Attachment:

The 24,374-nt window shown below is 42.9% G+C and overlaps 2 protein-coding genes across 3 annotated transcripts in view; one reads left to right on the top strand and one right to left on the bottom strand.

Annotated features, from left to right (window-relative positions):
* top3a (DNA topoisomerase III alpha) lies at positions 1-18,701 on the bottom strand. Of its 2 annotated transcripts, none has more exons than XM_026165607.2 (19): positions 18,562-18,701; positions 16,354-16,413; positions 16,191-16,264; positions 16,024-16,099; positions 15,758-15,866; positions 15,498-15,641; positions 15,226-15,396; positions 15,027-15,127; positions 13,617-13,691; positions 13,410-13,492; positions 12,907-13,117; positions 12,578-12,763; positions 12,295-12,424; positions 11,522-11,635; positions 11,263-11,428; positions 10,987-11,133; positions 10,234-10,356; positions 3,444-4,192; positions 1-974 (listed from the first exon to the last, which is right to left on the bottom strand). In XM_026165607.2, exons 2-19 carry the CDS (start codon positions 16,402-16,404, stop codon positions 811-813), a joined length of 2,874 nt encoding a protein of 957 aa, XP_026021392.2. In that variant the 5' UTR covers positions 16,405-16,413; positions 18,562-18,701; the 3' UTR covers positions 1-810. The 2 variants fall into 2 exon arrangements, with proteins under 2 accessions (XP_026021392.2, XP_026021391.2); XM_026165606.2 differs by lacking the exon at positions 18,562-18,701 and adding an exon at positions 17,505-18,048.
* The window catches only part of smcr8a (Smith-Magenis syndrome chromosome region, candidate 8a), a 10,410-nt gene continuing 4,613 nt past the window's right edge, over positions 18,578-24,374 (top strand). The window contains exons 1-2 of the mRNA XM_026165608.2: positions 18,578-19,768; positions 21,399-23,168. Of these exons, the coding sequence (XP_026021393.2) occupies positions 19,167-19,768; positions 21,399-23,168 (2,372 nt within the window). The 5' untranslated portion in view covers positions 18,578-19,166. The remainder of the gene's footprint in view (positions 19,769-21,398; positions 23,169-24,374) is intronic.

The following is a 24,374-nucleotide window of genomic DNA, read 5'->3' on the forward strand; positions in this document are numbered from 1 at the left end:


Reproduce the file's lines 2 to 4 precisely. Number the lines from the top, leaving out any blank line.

Annotated features, from left to right (window-relative positions):
* top3a (DNA topoisomerase III alpha) lies at positions 1-18,701 on the bottom strand. Of its 2 annotated transcripts, none has more exons than XM_026165607.2 (19): positions 18,562-18,701; positions 16,354-16,413; positions 16,191-16,264; positions 16,024-16,099; positions 15,758-15,866; positions 15,498-15,641; positions 15,226-15,396; positions 15,027-15,127; positions 13,617-13,691; positions 13,410-13,492; positions 12,907-13,117; positions 12,578-12,763; positions 12,295-12,424; positions 11,522-11,635; positions 11,263-11,428; positions 10,987-11,133; positions 10,234-10,356; positions 3,444-4,192; positions 1-974 (listed from the first exon to the last, which is right to left on the bottom strand). In XM_026165607.2, exons 2-19 carry the CDS (start codon positions 16,402-16,404, stop codon positions 811-813), a joined length of 2,874 nt encoding a protein of 957 aa, XP_026021392.2. In that variant the 5' UTR covers positions 16,405-16,413; positions 18,562-18,701; the 3' UTR covers positions 1-810. The 2 variants fall into 2 exon arrangements, with proteins under 2 accessions (XP_026021392.2, XP_026021391.2); XM_026165606.2 differs by lacking the exon at positions 18,562-18,701 and adding an exon at positions 17,505-18,048.
* The window catches only part of smcr8a (Smith-Magenis syndrome chromosome region, candidate 8a), a 10,410-nt gene continuing 4,613 nt past the window's right edge, over positions 18,578-24,374 (top strand). The window contains exons 1-2 of the mRNA XM_026165608.2: positions 18,578-19,768; positions 21,399-23,168. Of these exons, the coding sequence (XP_026021393.2) occupies positions 19,167-19,768; positions 21,399-23,168 (2,372 nt within the window). The 5' untranslated portion in view covers positions 18,578-19,166. The remainder of the gene's footprint in view (positions 19,769-21,398; positions 23,169-24,374) is intronic.